- Only necessary information can be stored.
- Personal information must be treated in a way that respects an individual’s privacy.
- Data collection must have a specific purpose. There must be a good reason for our personal details to be captured, stored and used.
- Information must be relevant and accurate.
- The data subject (i.e. the person whose data it is) can request to view or amend their information.
- The processing of personal information of children is prohibited unless it adheres to specific conditions, such as content by a competent parent or guardian, and if it is deemed to be absolutely necessary.
- The POPI act will not be enforced if it is deemed that public interest is more important than a breach of privacy. Examples of this include matters of national security, important economic interests of the country and official research or statistical activity.
What are different types of personal information?
- Contact details – Name, home and work address, email address and social media account details.
- Biometrics – Blood group, photographs, voice recordings, fingerprints, weight and height.
- Demographic information – Date of birth, gender, age, race or ethnic origin, marital status, citizenship and sexual orientation.
- Beliefs and opinions – Religious beliefs, trade union membership and political persuasion.
- Financial status – Bank account details, credit records and credit score.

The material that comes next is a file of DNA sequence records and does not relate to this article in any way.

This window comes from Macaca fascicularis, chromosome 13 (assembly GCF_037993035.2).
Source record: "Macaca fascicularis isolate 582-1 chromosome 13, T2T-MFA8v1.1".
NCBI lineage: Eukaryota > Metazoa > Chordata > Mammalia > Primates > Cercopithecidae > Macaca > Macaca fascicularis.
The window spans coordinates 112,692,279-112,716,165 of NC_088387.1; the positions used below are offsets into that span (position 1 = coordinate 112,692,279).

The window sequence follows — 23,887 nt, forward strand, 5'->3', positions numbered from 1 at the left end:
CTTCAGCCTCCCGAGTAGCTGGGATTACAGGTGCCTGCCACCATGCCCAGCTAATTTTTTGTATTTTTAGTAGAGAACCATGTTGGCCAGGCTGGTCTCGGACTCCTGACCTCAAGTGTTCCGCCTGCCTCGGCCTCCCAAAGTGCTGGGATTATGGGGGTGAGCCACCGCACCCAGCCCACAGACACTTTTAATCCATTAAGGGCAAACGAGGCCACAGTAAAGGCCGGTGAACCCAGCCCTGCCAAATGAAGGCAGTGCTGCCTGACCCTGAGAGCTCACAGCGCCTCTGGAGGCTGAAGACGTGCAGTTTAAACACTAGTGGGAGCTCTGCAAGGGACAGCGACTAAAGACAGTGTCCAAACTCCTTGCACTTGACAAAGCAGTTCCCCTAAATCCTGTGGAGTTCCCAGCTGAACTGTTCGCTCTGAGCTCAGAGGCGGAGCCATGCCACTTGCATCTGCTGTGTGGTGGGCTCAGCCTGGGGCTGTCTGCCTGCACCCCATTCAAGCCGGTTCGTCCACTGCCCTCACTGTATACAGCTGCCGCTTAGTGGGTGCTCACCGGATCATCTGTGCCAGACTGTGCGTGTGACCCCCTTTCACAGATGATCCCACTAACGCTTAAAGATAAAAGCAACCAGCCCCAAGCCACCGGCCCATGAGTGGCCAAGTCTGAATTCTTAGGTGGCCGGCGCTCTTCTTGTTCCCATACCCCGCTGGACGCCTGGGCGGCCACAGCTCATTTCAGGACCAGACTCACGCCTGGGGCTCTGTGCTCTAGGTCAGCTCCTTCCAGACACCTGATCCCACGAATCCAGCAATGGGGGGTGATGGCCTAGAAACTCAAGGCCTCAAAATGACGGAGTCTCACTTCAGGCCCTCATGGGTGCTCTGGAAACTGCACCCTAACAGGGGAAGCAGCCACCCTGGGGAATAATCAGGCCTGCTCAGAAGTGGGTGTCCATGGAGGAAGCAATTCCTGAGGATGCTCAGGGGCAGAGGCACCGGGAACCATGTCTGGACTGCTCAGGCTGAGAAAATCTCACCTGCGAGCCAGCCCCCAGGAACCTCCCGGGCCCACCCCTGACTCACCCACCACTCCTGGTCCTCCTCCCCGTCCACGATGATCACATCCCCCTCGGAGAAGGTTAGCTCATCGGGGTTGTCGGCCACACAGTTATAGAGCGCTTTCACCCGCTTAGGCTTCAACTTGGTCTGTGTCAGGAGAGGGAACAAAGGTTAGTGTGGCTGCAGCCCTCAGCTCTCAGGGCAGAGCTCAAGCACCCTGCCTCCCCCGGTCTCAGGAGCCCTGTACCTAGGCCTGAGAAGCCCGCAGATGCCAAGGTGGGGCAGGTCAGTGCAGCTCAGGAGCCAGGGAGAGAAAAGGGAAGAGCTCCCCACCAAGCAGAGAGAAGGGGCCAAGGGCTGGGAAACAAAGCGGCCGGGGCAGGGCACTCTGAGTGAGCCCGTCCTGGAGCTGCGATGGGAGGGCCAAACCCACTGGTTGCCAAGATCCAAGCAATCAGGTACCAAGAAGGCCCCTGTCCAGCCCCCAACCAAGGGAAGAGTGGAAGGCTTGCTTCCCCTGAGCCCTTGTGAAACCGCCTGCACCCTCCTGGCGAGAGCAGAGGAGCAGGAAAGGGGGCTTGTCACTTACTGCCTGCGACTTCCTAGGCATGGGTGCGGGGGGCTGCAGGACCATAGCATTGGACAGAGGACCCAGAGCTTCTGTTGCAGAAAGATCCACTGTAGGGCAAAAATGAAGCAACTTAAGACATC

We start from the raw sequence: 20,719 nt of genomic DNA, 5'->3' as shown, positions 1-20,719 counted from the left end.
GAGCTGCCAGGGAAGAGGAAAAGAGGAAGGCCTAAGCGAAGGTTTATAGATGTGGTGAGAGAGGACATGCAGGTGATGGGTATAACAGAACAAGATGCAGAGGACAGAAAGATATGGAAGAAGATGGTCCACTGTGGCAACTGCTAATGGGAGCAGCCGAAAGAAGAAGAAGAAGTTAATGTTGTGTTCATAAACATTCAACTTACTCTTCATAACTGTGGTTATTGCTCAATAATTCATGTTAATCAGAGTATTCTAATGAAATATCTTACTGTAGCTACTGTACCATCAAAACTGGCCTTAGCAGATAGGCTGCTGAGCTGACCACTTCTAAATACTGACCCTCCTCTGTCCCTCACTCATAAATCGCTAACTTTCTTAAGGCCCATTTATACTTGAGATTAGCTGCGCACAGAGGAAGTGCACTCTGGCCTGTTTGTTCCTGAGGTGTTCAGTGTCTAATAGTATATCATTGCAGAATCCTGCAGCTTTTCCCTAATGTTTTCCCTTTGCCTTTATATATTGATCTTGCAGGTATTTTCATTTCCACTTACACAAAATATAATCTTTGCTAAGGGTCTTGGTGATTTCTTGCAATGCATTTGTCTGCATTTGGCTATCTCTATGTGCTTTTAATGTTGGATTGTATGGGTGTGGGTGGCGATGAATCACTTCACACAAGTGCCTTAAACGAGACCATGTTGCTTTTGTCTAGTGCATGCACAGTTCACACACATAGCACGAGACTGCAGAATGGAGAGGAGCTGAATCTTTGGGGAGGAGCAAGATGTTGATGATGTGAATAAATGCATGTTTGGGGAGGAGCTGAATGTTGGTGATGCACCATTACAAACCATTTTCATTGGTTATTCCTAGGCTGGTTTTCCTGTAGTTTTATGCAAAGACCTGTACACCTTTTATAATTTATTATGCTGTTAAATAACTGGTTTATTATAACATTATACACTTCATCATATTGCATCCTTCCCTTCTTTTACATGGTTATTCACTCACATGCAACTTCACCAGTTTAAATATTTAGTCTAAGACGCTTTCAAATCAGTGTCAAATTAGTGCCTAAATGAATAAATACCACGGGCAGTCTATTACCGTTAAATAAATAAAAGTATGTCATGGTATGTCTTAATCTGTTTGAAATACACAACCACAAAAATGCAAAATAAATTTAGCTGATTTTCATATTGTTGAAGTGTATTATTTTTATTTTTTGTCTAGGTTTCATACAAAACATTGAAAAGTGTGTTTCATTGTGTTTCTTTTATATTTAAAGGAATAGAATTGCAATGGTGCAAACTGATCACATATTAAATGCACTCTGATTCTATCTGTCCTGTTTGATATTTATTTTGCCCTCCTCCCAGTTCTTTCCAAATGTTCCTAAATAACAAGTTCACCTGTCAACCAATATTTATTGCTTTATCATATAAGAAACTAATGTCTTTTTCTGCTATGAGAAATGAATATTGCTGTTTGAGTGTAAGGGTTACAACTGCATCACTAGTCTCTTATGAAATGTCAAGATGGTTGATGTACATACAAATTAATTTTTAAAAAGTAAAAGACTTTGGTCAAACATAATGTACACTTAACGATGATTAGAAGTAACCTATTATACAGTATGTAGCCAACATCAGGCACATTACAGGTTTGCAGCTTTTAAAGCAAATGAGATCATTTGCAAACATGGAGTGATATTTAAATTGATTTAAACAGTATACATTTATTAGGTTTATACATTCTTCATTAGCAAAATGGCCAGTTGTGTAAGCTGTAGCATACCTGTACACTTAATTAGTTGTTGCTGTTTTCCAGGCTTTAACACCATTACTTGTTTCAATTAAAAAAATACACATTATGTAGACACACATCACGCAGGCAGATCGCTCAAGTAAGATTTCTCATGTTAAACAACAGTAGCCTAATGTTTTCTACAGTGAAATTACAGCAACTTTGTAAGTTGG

- Personal history – Medical history, criminal records, education, employment history and personal correspondence.
How does the POPI Act promote internet privacy?
There are a number of ways that the act ensures our privacy as we work, play or shop online. By requesting to see our personal information, we can ask for it to be removed or corrected. This is especially the case for data that is inaccurate, outdated or misleading in any way.
Information that was illegally captured or purchased can result in some heavy penalties. Organisations and businesses can face fines of up to R10 million and/or prison time of up to 10 years for breaking the legislation.
The Act also promotes accountability and transparency. It stops websites from selling our data to third parties without express consent from private individuals. This legislation is far-reaching and all organisations need to adhere to the Act.
How can we protect our internet privacy?
The POPI Act helps us to control our digital life, but we also need to be aware of how we share our personal details online. Make sure you only provide your details to websites that are POPI-compliant and have the right security protocols in place. Websites are required to give an opt-in and opt-out option when it comes to using personal information for marketing.
Be careful which cookies you consent to. We all have a right to our own privacy and personal information. Knowing your rights goes a long way to ensuring your personal details will be stored and used fairly. The POPI Act is a landmark piece of legislation that brings South Africa in line with Europe in terms of personal information and online privacy. For more information about our fibre offerings or to get a quote for an internet upgrade, please contact us today or check if we’re connected to your address.